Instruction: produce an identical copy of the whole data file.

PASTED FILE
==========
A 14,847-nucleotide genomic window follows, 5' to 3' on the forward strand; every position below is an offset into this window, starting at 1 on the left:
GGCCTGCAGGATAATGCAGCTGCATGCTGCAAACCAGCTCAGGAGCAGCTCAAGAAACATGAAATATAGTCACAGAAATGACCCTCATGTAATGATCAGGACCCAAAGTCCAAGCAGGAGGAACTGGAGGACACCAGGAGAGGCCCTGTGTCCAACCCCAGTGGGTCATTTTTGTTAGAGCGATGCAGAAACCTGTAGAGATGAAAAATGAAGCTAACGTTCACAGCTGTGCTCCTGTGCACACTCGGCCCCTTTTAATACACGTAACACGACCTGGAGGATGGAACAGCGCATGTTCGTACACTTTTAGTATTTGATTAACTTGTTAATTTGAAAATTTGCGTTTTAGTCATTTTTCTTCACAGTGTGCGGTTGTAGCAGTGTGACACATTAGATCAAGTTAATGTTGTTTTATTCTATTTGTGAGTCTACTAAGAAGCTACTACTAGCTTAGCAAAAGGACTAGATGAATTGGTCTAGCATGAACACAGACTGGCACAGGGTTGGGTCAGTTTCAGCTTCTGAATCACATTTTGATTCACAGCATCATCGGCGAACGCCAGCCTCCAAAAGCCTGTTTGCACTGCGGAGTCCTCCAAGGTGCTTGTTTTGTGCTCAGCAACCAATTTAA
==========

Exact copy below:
A 14,847-nucleotide genomic window follows, 5' to 3' on the forward strand; every position below is an offset into this window, starting at 1 on the left:
GGCCTGCAGGATAATGCAGCTGCATGCTGCAAACCAGCTCAGGAGCAGCTCAAGAAACATGAAATATAGTCACAGAAATGACCCTCATGTAATGATCAGGACCCAAAGTCCAAGCAGGAGGAACTGGAGGACACCAGGAGAGGCCCTGTGTCCAACCCCAGTGGGTCATTTTTGTTAGAGCGATGCAGAAACCTGTAGAGATGAAAAATGAAGCTAACGTTCACAGCTGTGCTCCTGTGCACACTCGGCCCCTTTTAATACACGTAACACGACCTGGAGGATGGAACAGCGCATGTTCGTACACTTTTAGTATTTGATTAACTTGTTAATTTGAAAATTTGCGTTTTAGTCATTTTTCTTCACAGTGTGCGGTTGTAGCAGTGTGACACATTAGATCAAGTTAATGTTGTTTTATTCTATTTGTGAGTCTACTAAGAAGCTACTACTAGCTTAGCAAAAGGACTAGATGAATTGGTCTAGCATGAACACAGACTGGCACAGGGTTGGGTCAGTTTCAGCTTCTGAATCACATTTTGATTCACAGCATCATCGGCGAACGCCAGCCTCCAAAAGCCTGTTTGCACTGCGGAGTCCTCCAAGGTGCTTGTTTTGTGCTCAGCAACCAATTTAA